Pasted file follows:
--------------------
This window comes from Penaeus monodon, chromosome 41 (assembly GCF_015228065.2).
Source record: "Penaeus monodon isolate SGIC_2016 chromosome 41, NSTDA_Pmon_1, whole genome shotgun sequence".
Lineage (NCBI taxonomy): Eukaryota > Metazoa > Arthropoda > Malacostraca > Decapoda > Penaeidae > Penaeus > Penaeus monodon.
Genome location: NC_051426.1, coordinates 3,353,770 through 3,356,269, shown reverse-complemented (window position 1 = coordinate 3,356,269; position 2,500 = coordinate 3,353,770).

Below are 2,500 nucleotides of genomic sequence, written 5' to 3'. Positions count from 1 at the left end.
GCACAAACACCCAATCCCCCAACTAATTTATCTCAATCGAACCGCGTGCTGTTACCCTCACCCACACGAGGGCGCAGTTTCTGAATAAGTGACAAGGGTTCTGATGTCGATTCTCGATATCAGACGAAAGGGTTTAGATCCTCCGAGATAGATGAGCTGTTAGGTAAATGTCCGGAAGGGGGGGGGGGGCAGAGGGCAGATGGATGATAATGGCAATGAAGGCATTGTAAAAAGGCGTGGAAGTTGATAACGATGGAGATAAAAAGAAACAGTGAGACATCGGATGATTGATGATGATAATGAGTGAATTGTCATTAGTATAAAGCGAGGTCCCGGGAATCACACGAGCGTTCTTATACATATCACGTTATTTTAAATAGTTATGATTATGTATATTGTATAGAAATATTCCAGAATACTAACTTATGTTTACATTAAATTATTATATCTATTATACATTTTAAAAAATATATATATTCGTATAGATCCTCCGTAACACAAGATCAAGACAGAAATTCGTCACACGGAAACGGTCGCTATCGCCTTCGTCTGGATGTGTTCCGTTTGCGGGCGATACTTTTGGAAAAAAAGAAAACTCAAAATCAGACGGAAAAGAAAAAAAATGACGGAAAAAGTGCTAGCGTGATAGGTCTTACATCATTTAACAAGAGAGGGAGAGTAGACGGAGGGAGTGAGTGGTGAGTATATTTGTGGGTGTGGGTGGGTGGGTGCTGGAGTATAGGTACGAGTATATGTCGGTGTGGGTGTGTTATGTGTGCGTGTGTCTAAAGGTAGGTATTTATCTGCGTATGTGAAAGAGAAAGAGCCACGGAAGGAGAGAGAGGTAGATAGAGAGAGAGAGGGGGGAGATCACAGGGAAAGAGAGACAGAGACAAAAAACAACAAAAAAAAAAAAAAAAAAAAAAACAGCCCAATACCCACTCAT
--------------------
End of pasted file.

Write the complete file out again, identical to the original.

This window comes from Penaeus monodon, chromosome 41 (assembly GCF_015228065.2).
Source record: "Penaeus monodon isolate SGIC_2016 chromosome 41, NSTDA_Pmon_1, whole genome shotgun sequence".
Lineage (NCBI taxonomy): Eukaryota > Metazoa > Arthropoda > Malacostraca > Decapoda > Penaeidae > Penaeus > Penaeus monodon.
Genome location: NC_051426.1, coordinates 3,353,770 through 3,356,269, shown reverse-complemented (window position 1 = coordinate 3,356,269; position 2,500 = coordinate 3,353,770).

Below are 2,500 nucleotides of genomic sequence, written 5' to 3'. Positions count from 1 at the left end.
GCACAAACACCCAATCCCCCAACTAATTTATCTCAATCGAACCGCGTGCTGTTACCCTCACCCACACGAGGGCGCAGTTTCTGAATAAGTGACAAGGGTTCTGATGTCGATTCTCGATATCAGACGAAAGGGTTTAGATCCTCCGAGATAGATGAGCTGTTAGGTAAATGTCCGGAAGGGGGGGGGGGGCAGAGGGCAGATGGATGATAATGGCAATGAAGGCATTGTAAAAAGGCGTGGAAGTTGATAACGATGGAGATAAAAAGAAACAGTGAGACATCGGATGATTGATGATGATAATGAGTGAATTGTCATTAGTATAAAGCGAGGTCCCGGGAATCACACGAGCGTTCTTATACATATCACGTTATTTTAAATAGTTATGATTATGTATATTGTATAGAAATATTCCAGAATACTAACTTATGTTTACATTAAATTATTATATCTATTATACATTTTAAAAAATATATATATTCGTATAGATCCTCCGTAACACAAGATCAAGACAGAAATTCGTCACACGGAAACGGTCGCTATCGCCTTCGTCTGGATGTGTTCCGTTTGCGGGCGATACTTTTGGAAAAAAAGAAAACTCAAAATCAGACGGAAAAGAAAAAAAATGACGGAAAAAGTGCTAGCGTGATAGGTCTTACATCATTTAACAAGAGAGGGAGAGTAGACGGAGGGAGTGAGTGGTGAGTATATTTGTGGGTGTGGGTGGGTGGGTGCTGGAGTATAGGTACGAGTATATGTCGGTGTGGGTGTGTTATGTGTGCGTGTGTCTAAAGGTAGGTATTTATCTGCGTATGTGAAAGAGAAAGAGCCACGGAAGGAGAGAGAGGTAGATAGAGAGAGAGAGGGGGGAGATCACAGGGAAAGAGAGACAGAGACAAAAAACAACAAAAAAAAAAAAAAAAAAAAAAACAGCCCAATACCCACTCAT